Career advancement is also high on the list, with hard work again being rewarded by rapid promotion. Candidates who show initiative, good team working skills and determination can quickly rise up through the ranks to more responsible positions. Roustabouts, the most common entry-level position, can become drillers in a matter of a few years, making oil and gas jobs ideal for those who want a career but may not have the formal qualifications to go into more academically demanding jobs.

For those who want to see a bit of the world, oil and gas jobs present the ideal opportunity to travel abroad, as the industry is an international one. From the offshore platforms of the North Sea to new fields opening up in Australia, there is a wealth of chances to travel and be part of a global industry, as well as earning a good salary.

Still a dangerous occupation

So what are the cons to oil and gas jobs? Recent events in the Gulf of Mexico have emphasised that, although one of the most high-tech of industries, oil exploration is still a dangerous occupation. Safety is a primary concern within the oil and gas industry, but if you are thinking about going into the sector then you must be aware that, like most heavy industry, it does carry its own particular risks.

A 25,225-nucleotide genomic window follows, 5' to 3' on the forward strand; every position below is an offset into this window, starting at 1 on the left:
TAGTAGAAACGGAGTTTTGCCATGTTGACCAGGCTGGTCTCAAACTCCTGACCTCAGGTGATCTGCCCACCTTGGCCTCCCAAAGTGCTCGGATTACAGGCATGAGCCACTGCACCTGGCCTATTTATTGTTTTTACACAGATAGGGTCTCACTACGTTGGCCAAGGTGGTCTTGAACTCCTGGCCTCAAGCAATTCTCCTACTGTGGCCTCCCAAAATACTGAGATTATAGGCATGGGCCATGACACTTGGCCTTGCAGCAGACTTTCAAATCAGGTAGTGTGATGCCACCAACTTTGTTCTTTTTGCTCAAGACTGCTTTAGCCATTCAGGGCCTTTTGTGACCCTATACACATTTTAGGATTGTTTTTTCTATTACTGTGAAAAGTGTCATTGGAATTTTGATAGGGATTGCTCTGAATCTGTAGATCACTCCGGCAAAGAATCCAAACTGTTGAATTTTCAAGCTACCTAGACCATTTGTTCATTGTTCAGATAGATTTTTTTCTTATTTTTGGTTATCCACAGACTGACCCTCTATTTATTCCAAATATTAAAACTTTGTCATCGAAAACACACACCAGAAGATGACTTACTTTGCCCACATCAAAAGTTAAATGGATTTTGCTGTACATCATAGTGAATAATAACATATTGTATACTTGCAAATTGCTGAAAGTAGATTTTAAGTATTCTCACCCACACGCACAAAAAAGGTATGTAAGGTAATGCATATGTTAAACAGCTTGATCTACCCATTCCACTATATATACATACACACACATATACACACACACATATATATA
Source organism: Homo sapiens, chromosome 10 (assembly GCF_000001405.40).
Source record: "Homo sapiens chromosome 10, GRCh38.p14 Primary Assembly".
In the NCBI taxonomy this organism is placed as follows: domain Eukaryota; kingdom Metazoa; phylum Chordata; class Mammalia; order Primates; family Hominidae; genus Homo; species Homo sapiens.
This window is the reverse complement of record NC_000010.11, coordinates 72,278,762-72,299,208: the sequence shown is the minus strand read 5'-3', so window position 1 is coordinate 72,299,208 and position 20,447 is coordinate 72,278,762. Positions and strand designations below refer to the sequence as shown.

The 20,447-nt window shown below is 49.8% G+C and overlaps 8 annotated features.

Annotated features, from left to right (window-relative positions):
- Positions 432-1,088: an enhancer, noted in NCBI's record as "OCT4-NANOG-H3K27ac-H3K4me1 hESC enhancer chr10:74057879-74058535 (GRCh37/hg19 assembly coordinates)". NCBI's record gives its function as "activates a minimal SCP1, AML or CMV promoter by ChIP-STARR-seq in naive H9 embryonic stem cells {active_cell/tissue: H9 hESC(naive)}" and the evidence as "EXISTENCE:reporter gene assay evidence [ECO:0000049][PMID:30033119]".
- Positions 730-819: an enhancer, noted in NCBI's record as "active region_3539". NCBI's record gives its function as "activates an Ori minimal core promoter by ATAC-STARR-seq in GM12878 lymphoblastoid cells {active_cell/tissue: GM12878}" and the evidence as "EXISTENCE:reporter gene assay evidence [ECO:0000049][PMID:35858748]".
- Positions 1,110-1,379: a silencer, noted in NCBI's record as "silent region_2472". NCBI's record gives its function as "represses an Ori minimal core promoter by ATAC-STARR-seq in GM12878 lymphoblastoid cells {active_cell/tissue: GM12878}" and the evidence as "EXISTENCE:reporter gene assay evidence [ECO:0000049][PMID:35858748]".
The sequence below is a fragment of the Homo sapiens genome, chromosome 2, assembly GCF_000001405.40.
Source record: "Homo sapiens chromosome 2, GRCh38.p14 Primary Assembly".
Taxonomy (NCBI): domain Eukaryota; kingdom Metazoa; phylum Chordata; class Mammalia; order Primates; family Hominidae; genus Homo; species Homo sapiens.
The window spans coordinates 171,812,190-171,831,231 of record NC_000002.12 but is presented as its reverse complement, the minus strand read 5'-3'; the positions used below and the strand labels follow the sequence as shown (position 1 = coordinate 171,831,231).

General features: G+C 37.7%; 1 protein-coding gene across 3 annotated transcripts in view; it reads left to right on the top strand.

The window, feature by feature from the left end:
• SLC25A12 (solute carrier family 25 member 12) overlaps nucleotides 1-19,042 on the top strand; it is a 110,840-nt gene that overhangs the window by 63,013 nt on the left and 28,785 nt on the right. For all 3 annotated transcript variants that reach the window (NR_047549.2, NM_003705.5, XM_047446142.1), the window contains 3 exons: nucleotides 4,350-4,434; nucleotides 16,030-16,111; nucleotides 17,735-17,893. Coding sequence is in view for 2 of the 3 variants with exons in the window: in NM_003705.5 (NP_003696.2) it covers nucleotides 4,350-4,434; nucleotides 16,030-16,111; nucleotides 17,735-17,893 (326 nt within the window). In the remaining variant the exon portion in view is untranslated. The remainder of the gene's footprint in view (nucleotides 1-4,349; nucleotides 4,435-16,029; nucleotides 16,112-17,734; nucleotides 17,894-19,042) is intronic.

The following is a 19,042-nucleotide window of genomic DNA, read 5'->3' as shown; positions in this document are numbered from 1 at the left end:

Rig work in particular is hard, gruelling and very dirty work. For those who like to wear a collar and tie to work, careers in oil and gas are still available, but perhaps within a different context such as research and development, personnel and what are termed as upstream jobs. The nature of the work means that you may spend long periods away from home, so for candidates with families, the separation can be hard to deal with initially. However, rig teams build close ties and many consider their rig colleagues to be a second family , forming bonds that can last a lifetime.

If you re prepared to work hard, use your initiative and don t mind getting your hands a little dirty, oil and gas jobs can offer a chance to develop a career, rather than just another nine to five job.

About the Author: Paul B Smith – Search

oil and gas jobs

and other engineering roles in specialist sectors: automotive & aerospace, petrochemical & process, mining & minerals, nuclear & power. Candidates can register CVs online and search jobs across all of our sectors.


Permanent Link: